April 16, 2006
Modified Paper from 2003 - "Holistic Approach for Handling a Foster Child’s Grief and Loss"
Grief and loss with respect to the foster child have not been dealt with effectively in the USA, and I believe a holistic approach has been proven to be the most effective way of dealing with grief and loss in foster families. There is a need to take an insightful and personalized approach in dealing with complex issues, for the foster child goes through a traumatic time being shifted from one home to another. The basic rationale for addressing grief and loss as experienced by the foster child, stems from the lack of family education and awareness of the issues surrounding the foster child’s grief and loss. In particular, grief education and foster care training for foster families would provide tools to aide in a smooth transition for the entire foster family.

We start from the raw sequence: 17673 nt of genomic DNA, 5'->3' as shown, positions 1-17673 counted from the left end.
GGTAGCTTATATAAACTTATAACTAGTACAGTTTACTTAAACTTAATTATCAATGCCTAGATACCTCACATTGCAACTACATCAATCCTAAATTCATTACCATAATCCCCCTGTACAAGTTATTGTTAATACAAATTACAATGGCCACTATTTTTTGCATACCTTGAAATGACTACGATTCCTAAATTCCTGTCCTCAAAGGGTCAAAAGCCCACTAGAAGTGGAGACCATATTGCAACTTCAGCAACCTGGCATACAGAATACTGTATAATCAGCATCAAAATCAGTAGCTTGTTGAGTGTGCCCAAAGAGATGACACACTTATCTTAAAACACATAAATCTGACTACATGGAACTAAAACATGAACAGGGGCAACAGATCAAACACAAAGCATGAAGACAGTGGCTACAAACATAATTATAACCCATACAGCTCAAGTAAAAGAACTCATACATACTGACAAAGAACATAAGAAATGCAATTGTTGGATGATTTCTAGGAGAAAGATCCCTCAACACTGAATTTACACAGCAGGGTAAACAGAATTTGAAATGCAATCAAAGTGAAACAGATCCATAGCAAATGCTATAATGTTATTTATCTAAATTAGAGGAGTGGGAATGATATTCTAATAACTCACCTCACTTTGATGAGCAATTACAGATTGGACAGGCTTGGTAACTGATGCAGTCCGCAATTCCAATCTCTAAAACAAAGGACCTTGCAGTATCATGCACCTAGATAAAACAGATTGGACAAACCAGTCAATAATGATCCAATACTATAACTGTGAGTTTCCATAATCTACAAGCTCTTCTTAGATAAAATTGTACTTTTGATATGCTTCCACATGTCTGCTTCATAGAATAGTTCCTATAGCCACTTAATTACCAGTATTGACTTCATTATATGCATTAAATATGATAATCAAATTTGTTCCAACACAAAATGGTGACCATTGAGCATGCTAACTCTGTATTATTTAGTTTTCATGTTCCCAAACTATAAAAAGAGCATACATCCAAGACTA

With over 550,000 children in the foster care system, the nation is failing to get them out of the system and adopted into homes. The very system that was created to protect neglected and abused children, has wrapped itself up in so much bureaucracy, that it has created a parallel and inescapable cycle of abuse. Unfortunately, most foster children spend months and even years, being shuffled in and out of various temporary homes. Each year, only a fraction of children are legally adopted, while the rest are thrown back into the recycle bin of the foster care program. The net result is, we have thousands of children experiencing loss and grieving with each change of residence. In the life of a foster child, change is constant. This change presents uncertainty. When taken from one home to another, the child walks into the unknown carrying with him or her, fears and insecurity.